This week, Leeds United are about to encounter Fulham in Elland Road. While Leeds United are longing for promotion, Fulham are also working hard in their aim to reach the top two. This will be an intriguing match to watch since both sides desire to make their way into the Premier League, competing with teams like Liverpool and Chelsea.
This tactical analysis will look at what tactics Leeds United and Fulham might use in the upcoming match. This analysis is a tactical preview that starts with the defensive tactics of Fulham.
Fulham will press high
Regardless of the opponent, Fulham will try to press high. Their PPDA (pressing intensity) is 302.09, ranking them fourth in the league. Their basic structure is based on the 4-3-3 formation, but this will vary when they engage and press the opponents. When they try to press in a 4-2-3-1 formation, they will use a 4-3-3 shape to match up with the opponent.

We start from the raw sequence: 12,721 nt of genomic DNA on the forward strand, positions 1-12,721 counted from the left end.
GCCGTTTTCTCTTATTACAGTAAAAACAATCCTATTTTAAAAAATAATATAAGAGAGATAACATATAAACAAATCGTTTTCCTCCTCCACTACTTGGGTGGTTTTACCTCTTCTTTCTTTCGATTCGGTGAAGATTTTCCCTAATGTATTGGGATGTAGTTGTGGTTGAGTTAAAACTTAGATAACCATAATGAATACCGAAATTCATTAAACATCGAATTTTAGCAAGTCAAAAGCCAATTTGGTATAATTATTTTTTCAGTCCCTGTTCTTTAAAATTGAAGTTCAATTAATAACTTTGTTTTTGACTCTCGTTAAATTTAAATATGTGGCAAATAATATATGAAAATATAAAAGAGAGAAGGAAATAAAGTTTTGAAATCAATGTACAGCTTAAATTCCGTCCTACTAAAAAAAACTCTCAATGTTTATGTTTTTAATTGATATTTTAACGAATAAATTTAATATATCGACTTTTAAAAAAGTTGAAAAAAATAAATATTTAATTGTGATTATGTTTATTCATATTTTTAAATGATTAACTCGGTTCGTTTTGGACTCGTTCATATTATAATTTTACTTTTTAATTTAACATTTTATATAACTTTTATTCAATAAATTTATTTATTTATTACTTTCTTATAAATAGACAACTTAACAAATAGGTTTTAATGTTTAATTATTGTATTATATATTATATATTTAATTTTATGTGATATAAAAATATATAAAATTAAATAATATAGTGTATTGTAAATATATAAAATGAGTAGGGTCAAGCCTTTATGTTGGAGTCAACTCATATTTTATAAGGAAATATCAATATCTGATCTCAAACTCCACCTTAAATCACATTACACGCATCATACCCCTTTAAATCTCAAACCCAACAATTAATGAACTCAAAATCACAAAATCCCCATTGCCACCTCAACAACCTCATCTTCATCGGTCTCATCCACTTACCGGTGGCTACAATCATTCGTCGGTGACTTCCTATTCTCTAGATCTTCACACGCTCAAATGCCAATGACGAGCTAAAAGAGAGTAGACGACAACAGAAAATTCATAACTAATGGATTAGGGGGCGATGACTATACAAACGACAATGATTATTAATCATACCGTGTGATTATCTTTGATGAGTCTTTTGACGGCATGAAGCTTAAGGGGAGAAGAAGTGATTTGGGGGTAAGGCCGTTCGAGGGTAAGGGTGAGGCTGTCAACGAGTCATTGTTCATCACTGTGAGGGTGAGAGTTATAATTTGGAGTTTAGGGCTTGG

When they do so, they try to lure the opponent to go inside, making the pitch as small as possible as well as making the play predictable. Then they set the trap to try to win the ball back, or force the opponent to play backwards or long. Fulham did so when they played against Preston North End. Now let me show you the example.
In this scenario, Preston were using a 4-2 build-up shape, while Fulham were restricting in a 4-1 or a 3-3 shape. You can see that Fulham adopted a man-marking approach, except the striker who was controlling two central defenders, curving his run forced to one side and eliminate passes between centre-backs. Then the two pivots of Preston were tracked by the two midfielders of Fulham.